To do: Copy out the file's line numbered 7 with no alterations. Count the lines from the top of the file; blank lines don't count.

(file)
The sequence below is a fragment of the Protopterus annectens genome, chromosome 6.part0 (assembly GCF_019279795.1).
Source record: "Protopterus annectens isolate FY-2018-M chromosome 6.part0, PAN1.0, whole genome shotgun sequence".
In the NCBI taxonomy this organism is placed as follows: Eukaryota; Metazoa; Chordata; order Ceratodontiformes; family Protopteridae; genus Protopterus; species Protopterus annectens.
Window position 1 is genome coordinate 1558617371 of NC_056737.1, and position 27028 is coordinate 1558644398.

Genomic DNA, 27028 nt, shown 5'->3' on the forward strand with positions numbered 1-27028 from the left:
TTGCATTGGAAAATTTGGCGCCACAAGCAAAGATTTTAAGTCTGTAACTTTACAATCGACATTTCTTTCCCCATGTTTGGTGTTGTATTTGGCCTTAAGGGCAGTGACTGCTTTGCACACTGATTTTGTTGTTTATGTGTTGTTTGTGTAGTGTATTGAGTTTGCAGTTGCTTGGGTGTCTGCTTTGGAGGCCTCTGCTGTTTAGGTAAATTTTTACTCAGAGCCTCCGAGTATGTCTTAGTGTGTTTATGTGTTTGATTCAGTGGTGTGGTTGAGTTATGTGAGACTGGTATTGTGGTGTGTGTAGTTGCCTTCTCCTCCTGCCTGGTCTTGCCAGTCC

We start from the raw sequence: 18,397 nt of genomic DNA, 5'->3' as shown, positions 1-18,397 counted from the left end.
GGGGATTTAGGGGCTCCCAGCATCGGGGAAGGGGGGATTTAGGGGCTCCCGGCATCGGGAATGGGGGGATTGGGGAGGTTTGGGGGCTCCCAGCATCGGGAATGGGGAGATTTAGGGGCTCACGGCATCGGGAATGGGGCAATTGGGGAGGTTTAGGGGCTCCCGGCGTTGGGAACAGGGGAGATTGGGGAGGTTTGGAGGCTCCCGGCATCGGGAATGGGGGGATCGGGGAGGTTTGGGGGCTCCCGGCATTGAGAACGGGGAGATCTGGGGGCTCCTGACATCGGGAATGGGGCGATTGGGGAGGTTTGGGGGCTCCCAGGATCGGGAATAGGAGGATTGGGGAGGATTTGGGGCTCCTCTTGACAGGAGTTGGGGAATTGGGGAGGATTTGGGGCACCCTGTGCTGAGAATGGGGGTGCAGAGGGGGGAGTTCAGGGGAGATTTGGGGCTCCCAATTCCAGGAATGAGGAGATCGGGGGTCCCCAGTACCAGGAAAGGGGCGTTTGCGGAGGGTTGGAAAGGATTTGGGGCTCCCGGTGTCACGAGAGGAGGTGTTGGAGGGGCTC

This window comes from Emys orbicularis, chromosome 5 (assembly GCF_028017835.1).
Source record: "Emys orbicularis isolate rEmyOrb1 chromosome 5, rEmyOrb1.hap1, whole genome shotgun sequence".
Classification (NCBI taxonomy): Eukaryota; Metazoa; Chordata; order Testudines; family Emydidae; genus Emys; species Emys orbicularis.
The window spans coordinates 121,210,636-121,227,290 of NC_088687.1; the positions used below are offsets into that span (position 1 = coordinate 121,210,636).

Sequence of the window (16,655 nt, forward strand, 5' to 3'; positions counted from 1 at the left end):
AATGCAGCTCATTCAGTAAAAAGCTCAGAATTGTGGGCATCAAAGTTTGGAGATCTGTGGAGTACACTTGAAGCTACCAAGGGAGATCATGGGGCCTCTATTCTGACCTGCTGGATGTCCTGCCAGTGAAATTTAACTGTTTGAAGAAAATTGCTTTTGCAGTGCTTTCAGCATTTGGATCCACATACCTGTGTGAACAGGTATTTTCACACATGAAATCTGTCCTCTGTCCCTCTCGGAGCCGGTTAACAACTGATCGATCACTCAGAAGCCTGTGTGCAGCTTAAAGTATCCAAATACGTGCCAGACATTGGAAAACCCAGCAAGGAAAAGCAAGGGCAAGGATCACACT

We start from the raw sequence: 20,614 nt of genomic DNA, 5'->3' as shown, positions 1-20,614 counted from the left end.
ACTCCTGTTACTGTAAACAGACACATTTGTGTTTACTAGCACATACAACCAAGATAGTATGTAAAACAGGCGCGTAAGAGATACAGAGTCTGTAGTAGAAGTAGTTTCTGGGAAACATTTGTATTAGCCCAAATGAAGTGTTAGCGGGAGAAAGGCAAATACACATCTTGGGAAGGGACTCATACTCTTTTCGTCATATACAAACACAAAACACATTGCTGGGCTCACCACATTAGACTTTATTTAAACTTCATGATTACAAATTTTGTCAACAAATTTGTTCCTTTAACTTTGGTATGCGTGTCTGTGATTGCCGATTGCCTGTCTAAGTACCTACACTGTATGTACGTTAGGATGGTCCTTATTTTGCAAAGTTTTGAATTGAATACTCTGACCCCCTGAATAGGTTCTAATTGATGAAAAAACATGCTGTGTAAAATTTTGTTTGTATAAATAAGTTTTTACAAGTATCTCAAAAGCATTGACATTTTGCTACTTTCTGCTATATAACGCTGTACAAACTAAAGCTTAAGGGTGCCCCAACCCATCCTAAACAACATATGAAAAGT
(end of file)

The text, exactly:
We start from the raw sequence: 18,397 nt of genomic DNA, 5'->3' as shown, positions 1-18,397 counted from the left end.